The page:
Delmo Speed builds a tribute 1971 Chevrolet C10 Stepside for James King
If you’ve already read this month’s editorial, then there’s no need for repeating the sentimental introduction here—if you haven’t then stop what you’re doing and go read it now!
It only took 730 days to do so, but for those who got a glimpse of James King’s in-progress ’71 C10 Stepside, here’s the full feature you’ve (we’ve!) been waiting for … but we’ve been sitting on this for a bit, as it was the only truck perfectly suited to grace the cover celebrating our 730-day anniversary!
In all fairness, our pal in the pines, Del Uschenko (Delmo Speed) finished James’ two-year project back in 2021. A tribute to James’ father, who just happened to own a similarly colored and 427 big-block-powered Stepside of the same vintage when he was a kid, this modern rendition of Pop’s pickup undoubtedly features a plethora of modern touches, all of which are expected from a project coming out of Delmo’s Prescott-based shop.
For starters, the stock chassis was forgone altogether in favor of Chopping Block’s Stage 3 full (Aldan American) coilover platform. With its narrowed (62-inch) track width, rack-and-pinion (Flaming River) steering, and torsion-style sway bar–equipped IFS and a triangulated four-link rear, Chopping Block’s chassis was a perfect choice for performance right out of the gate. Set to roll on Delmo’s own 7D 20-inch slotted “mags” wrapped in redline-cut 40-series Toyo radials by Diamondback Classics, the truck has that just-right ’70s feel with a modern twist.
Speaking of modern, the fatherly tribute theme was further carried out when it came to the 427 powerplant—however, while the cubes may be the same, the vessel in which they’re output is by no means of matching origin. Del selected a new 427ci LS7 for that modern-vintage twist, which he outfitted with a Autotrend EFI tri-power (controlled by Holley’s Terminator X ECU) atop a custom-machined intake flanked by big-block retrofit custom LS valve covers by Don Hardy. Healthy breathing is accomplished with a set of Speed Engineering headers and Borla mufflers with cutouts placed appropriately. And in lieu of the original Muncie four-speed, a TREMEC Magnum six-speed (Centerforce-equipped) was utilized.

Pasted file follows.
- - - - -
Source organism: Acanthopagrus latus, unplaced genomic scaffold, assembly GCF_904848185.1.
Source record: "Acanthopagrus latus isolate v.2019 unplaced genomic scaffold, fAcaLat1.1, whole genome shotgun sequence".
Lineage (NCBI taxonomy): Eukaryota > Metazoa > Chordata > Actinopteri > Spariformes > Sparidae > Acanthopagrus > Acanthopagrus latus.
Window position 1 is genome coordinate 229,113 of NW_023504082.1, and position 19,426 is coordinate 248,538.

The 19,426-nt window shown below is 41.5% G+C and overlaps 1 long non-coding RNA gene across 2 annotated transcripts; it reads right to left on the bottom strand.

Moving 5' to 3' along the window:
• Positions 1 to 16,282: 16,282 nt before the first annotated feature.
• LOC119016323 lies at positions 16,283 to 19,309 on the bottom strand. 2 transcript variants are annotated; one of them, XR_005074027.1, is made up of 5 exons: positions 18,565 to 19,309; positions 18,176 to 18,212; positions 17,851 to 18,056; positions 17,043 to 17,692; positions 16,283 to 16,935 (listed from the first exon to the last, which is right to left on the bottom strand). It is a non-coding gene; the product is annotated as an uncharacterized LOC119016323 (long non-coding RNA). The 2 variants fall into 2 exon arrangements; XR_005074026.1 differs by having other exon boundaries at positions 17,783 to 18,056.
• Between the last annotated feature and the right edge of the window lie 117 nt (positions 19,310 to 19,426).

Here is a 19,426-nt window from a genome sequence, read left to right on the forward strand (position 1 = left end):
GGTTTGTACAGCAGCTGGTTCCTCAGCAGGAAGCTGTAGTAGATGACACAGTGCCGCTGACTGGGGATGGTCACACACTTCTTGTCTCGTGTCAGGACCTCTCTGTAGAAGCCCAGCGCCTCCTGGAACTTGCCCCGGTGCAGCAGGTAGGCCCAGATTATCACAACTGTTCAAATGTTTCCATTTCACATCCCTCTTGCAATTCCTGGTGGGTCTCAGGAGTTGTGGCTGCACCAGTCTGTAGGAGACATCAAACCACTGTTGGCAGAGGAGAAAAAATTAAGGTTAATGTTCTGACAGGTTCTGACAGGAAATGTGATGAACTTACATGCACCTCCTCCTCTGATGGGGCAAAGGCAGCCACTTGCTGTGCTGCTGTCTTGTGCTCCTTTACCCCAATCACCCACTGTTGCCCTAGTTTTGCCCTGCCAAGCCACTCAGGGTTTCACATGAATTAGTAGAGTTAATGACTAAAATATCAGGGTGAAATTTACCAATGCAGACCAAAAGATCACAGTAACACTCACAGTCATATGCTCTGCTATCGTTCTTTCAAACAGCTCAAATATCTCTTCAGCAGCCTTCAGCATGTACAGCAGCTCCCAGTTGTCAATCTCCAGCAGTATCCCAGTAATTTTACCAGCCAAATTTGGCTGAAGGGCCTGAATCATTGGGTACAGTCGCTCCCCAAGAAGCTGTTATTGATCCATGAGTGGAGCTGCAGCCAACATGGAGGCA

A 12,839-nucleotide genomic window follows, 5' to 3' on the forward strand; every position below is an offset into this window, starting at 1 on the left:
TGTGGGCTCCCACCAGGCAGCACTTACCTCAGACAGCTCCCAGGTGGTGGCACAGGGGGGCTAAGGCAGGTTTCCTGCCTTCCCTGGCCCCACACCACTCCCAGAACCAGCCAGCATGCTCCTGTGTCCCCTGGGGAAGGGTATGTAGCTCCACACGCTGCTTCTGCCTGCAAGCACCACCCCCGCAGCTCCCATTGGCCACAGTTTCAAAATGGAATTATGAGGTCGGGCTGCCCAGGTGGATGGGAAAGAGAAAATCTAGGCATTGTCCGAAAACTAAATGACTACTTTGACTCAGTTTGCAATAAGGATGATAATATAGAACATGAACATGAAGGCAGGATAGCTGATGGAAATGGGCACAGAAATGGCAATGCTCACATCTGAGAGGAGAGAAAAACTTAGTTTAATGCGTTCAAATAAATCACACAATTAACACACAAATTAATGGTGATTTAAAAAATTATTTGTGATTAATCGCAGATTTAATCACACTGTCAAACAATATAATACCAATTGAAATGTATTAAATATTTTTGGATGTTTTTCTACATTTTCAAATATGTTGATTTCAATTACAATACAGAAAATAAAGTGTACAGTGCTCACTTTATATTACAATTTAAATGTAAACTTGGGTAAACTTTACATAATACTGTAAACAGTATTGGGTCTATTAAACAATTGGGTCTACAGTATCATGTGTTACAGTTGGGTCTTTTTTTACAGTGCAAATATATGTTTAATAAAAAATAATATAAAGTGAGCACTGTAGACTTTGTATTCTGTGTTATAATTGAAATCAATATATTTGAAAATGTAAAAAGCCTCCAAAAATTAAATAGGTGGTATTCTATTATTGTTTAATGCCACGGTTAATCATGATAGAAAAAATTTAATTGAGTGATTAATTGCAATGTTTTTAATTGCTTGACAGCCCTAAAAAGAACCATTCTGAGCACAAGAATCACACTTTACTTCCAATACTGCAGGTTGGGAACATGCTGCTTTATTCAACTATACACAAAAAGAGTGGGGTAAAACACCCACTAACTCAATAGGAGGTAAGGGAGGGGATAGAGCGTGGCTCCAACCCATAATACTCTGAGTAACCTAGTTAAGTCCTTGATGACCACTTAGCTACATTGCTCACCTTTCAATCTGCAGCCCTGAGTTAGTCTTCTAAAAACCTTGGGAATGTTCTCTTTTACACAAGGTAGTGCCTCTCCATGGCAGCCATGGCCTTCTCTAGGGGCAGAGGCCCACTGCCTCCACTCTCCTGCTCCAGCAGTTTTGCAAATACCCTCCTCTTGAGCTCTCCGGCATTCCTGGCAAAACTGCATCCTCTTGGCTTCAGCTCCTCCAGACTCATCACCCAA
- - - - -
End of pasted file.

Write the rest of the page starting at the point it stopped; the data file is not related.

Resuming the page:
While the exterior is as-was intended back in 1971 (factory Medium Olive Poly), Del reworked the bed floor height and modified the rear inner fenders to accept the 10-inch-wide wheels, and similarly modified the front inner wheelwells accordingly. There is one distinguishing non-stock exterior item that was a must for James: a ’1956 Ford F-100 rear bumper just like his dad’s featured!
When it came to the interior, Del called on his go-to stitcher Sean “Fat Lucky’s” Johnstun to do what he’s well known for: some of the baddest trim jobs ever stitched. That holds true with James’ truck, even though it’s just a bench seat (a Glide Engineering bench seat base, that is) and carpet job! The stock-looking dash actually features Dakota Digital RTX instrumentation, a Flaming River column with a repop wheel from Truck and Car Shop, and factory louvers feeding Vintage Air pumped fresh cool air for those warmer summer drives!